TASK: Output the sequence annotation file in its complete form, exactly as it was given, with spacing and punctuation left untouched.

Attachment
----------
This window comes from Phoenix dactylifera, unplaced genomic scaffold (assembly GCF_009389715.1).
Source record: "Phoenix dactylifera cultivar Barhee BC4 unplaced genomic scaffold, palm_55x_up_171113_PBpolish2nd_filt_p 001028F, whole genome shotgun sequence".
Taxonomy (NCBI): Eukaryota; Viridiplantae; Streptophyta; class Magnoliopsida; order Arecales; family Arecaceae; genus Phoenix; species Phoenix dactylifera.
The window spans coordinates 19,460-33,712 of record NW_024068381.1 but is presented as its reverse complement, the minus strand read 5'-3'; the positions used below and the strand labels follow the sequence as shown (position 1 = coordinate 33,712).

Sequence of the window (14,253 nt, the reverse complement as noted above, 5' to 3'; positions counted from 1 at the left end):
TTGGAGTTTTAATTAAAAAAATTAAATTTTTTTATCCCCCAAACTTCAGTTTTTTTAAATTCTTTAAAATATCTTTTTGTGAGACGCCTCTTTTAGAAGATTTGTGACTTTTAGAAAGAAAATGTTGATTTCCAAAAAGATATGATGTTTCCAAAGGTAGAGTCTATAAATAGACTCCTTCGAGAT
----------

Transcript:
This window comes from Phoenix dactylifera, unplaced genomic scaffold (assembly GCF_009389715.1).
Source record: "Phoenix dactylifera cultivar Barhee BC4 unplaced genomic scaffold, palm_55x_up_171113_PBpolish2nd_filt_p 001028F, whole genome shotgun sequence".
Taxonomy (NCBI): Eukaryota; Viridiplantae; Streptophyta; class Magnoliopsida; order Arecales; family Arecaceae; genus Phoenix; species Phoenix dactylifera.
The window spans coordinates 19,460-33,712 of record NW_024068381.1 but is presented as its reverse complement, the minus strand read 5'-3'; the positions used below and the strand labels follow the sequence as shown (position 1 = coordinate 33,712).

Sequence of the window (14,253 nt, the reverse complement as noted above, 5' to 3'; positions counted from 1 at the left end):
TTGGAGTTTTAATTAAAAAAATTAAATTTTTTTATCCCCCAAACTTCAGTTTTTTTAAATTCTTTAAAATATCTTTTTGTGAGACGCCTCTTTTAGAAGATTTGTGACTTTTAGAAAGAAAATGTTGATTTCCAAAAAGATATGATGTTTCCAAAGGTAGAGTCTATAAATAGACTCCTTCGAGAT